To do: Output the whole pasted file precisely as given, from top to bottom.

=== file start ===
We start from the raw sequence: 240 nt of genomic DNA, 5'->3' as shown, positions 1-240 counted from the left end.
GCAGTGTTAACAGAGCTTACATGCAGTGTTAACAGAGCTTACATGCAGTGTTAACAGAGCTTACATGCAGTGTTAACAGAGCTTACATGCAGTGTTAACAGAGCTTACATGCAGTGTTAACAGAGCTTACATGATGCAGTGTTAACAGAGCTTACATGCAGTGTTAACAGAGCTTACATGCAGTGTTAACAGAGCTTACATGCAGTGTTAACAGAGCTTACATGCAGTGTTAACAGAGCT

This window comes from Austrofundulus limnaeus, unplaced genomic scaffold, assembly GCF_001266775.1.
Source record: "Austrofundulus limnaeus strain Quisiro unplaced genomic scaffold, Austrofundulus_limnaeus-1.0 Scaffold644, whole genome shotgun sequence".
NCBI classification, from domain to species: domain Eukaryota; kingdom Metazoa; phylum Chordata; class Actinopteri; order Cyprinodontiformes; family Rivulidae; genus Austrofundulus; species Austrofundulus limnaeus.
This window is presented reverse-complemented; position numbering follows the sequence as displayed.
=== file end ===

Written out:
We start from the raw sequence: 240 nt of genomic DNA, 5'->3' as shown, positions 1-240 counted from the left end.
GCAGTGTTAACAGAGCTTACATGCAGTGTTAACAGAGCTTACATGCAGTGTTAACAGAGCTTACATGCAGTGTTAACAGAGCTTACATGCAGTGTTAACAGAGCTTACATGCAGTGTTAACAGAGCTTACATGATGCAGTGTTAACAGAGCTTACATGCAGTGTTAACAGAGCTTACATGCAGTGTTAACAGAGCTTACATGCAGTGTTAACAGAGCTTACATGCAGTGTTAACAGAGCT

This window comes from Austrofundulus limnaeus, unplaced genomic scaffold, assembly GCF_001266775.1.
Source record: "Austrofundulus limnaeus strain Quisiro unplaced genomic scaffold, Austrofundulus_limnaeus-1.0 Scaffold644, whole genome shotgun sequence".
NCBI classification, from domain to species: domain Eukaryota; kingdom Metazoa; phylum Chordata; class Actinopteri; order Cyprinodontiformes; family Rivulidae; genus Austrofundulus; species Austrofundulus limnaeus.
This window is presented reverse-complemented; position numbering follows the sequence as displayed.